Danish Ahmed does not believe that brick-and-mortar stores need to see the internet as an adversary. At a time when e-commerce seems to be luring customers with discounts and deals, especially in the metros, he says that the internet can be the biggest ally of offline retailers. And he is on his way to prove that with Shopsity, the startup that he founded last year.
“Online-to-offline is going to be a billion-dollar space, probably larger than e-commerce,” says Ahmed, who had co-founded e-commerce platform Yebhi.com earlier. “We have seen its success in Zomato, but retail is a much larger industry. Fashion alone is a $100 billion industry in India.”
Shopsity, run by Shopsity Singapore Pte. Ltd, connects offline retailers to customers, allowing users to discover local fashion, jewellery and home décor stores. Users can block an item on Shopsity website or app, and pick it up at the store by paying the merchant directly.
According to Ahmed, customers, too, are confounded by the number of e-commerce stores that have mushroomed, and find it difficult to choose between the competing sites. That nudges them back to the brick-and-mortar store, and that is where Shopsity can make a difference.
“E-commerce is more relevant in smaller cities compared to metros and tier-I cities,” he says.
Finding the perfect business model
One year after it started operations in Delhi-NCR, Shopsity claims to have started making operational profits.
According to Ahmed, moving to a subscription-based model in January helped. Earlier it was charging retailers a commission on each transaction confirmed over Shopsity, but that model turned out to be dependent on too many variables. Now retailers pay Rs 40,000-1 lakh in subscription fees per year for listing on the ShopSity platform along with access to various marketing tools.
There are subscription packages for shorter periods, too, which are invariably picked up by retailers trying out the site for the first time. The marketing tools are used by retailers to acquire customers through SMS or hyperlocal mobile ad campaigns.
“We do not do any marketing campaigns, unlike most e-commerce players who spend crores of rupees on marketing and discounts. Our customer acquisition cost is minus Rs 38,” Ahmed added.
Retailers, too, are happy with the model. Deepak Sharma, owner, Promenade Footwear, a shoe store in Noida, says the best part is that he does not need to share the margins with Shopsity. “For one year, no matter how many customers I get through the platform, it’s my decision whether to sell at MRP or give a discount,” he says.
With the change in its business model and 500 stores from Delhi NCR on its platform, Shopsity claims it made an operational profit of Rs 35-40 lakh in the last three months. “We are hopeful of closing financial year 2016-17 with Rs 5 crore revenue,” says Ahmed.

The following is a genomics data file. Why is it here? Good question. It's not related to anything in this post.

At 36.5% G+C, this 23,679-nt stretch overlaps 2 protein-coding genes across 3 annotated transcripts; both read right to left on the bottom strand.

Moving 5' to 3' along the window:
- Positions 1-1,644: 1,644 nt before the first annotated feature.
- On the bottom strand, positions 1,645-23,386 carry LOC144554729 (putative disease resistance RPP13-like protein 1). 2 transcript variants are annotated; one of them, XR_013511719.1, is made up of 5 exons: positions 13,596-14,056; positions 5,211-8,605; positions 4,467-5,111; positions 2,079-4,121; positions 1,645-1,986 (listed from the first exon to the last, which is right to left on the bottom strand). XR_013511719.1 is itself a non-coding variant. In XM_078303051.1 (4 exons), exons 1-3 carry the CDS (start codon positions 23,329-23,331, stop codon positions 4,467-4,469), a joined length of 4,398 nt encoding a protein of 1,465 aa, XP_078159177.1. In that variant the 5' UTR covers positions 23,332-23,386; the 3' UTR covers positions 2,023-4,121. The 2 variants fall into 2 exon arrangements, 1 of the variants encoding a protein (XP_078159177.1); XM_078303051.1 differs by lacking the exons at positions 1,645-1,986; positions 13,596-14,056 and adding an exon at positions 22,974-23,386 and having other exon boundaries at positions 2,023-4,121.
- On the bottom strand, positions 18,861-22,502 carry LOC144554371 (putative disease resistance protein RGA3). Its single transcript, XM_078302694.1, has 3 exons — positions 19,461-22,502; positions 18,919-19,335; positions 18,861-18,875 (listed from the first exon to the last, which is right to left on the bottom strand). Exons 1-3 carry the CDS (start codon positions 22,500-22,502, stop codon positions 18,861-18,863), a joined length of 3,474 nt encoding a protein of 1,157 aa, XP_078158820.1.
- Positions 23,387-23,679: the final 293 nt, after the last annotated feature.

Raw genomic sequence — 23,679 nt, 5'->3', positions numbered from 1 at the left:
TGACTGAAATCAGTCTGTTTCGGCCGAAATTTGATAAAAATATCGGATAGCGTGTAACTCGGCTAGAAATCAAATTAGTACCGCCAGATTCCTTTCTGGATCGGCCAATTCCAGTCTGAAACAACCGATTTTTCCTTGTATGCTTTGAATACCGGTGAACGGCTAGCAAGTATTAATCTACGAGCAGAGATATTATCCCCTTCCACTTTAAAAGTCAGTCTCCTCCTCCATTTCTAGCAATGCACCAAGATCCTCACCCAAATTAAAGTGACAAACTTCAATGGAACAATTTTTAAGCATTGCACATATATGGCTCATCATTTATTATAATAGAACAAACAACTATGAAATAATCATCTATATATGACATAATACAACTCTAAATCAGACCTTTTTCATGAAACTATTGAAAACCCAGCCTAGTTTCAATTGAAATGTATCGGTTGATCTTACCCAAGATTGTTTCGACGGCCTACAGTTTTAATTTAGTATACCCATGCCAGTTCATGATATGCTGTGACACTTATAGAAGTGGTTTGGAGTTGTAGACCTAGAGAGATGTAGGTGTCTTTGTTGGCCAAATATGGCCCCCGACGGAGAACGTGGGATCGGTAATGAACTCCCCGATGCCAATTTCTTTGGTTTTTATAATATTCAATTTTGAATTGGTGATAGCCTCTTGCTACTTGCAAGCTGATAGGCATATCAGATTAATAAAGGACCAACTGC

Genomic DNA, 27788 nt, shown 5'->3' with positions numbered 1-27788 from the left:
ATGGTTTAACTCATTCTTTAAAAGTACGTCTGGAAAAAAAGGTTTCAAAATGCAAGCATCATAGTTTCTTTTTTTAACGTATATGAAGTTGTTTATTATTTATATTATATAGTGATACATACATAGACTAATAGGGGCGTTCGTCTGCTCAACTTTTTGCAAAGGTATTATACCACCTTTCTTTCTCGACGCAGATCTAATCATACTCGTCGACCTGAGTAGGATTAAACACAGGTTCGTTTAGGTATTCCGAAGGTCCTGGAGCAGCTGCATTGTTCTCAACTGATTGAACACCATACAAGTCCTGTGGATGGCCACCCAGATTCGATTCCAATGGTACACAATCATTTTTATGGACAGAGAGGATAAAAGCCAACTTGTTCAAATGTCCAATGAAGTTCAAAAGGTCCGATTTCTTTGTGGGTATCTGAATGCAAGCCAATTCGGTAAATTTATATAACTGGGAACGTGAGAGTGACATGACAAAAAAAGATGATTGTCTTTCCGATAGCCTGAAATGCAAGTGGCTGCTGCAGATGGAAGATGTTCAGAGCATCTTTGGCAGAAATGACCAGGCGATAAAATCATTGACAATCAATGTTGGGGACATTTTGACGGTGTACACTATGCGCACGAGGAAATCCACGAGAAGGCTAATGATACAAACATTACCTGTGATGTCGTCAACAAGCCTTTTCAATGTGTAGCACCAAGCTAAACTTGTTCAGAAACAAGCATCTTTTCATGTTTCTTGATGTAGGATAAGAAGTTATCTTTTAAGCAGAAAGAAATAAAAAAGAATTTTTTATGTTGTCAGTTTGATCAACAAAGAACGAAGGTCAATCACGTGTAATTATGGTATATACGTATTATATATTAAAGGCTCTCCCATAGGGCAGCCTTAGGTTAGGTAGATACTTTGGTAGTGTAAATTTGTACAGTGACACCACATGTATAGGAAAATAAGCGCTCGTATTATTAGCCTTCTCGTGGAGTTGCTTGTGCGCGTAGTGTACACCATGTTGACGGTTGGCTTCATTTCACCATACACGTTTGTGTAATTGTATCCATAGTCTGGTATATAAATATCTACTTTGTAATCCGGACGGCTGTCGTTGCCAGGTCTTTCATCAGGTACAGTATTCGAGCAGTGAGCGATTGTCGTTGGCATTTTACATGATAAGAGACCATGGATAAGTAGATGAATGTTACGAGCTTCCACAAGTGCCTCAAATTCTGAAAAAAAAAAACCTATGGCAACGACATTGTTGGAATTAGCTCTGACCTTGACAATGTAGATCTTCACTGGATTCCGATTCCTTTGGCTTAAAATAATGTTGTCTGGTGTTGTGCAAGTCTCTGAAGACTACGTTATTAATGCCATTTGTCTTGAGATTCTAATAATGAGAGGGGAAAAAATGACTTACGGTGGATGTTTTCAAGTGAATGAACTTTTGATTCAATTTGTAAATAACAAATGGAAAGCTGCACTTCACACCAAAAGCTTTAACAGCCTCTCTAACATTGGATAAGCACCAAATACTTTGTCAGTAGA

Surekha, Chawla Sarees, JK Furniture, Apna Bazaar, Khadim’s, Libaas are some of the retailers on Shopsity’s platform. It recently entered Lucknow and Jaipur and has already got 10 retailers in each city.
Why retailers prefer online-to-offline
According to Ahmed, retailers aren’t too happy with the deals they sign with e-retailers. The return policy is skewed against them, with retailers having to bear the cost of logistics. Again, while their products get sold at the top selling e-stores, the offline retailers remain virtually anonymous.
Agrees Himanshi Kapoor, whose apparel store, Barriki, has been on the Shopsity platform since January 2016. “I joined Shopsity because the model was different from other e-commerce sites. Moreover, I wanted people to visit my store and this platform gives me that kind of exposure.”
Kapoor has bought a Rs 57,000 subscription package from Shopsity, and with the increasing number of customers trooping into her store, she says she has “already got Rs 40,000-42,000 worth of business back”.
On the drawing board
Shopsity is looking to perfect its business model in Delhi-NCR first, and then move to other metros. “Lucknow and Jaipur are more like a pilot but our focus is Delhi NCR currently. We want to first establish ourselves very strongly here before we move out, just like Zomato did,” says Ahmed.
The company says it is adding about 100-150 stores per month, and aims to reach 10, 000 stores in Delhi NCR by the end of 2016.
According to Ahmed, the total number of transactions conducted through the Shopsity platform till now is about 2000.
The Singapore-based company is also looking to ramp up its sales team and take the total headcount from 46 to 100 in the next 12 months.
Last year, Shopsity raised seed funding from Sandeep Aggarwal, founder and former CEO of ShopClues, and Teruhide Sato, founder of Netprice (now Beenos). It is now planning to raise $3 million in Series A round of funding and has initiated talks with investors for this.
Even as Shopsity draws up its expansion plans, there are a few competitors such as Zakoopi, Ratale and others. Fashalot is another player in the online-to-offline space. While some of its potential rivals operate on a revenue share model, Ahmed says Shopsity has tried out both the models and it is subscriptions that work in the long run.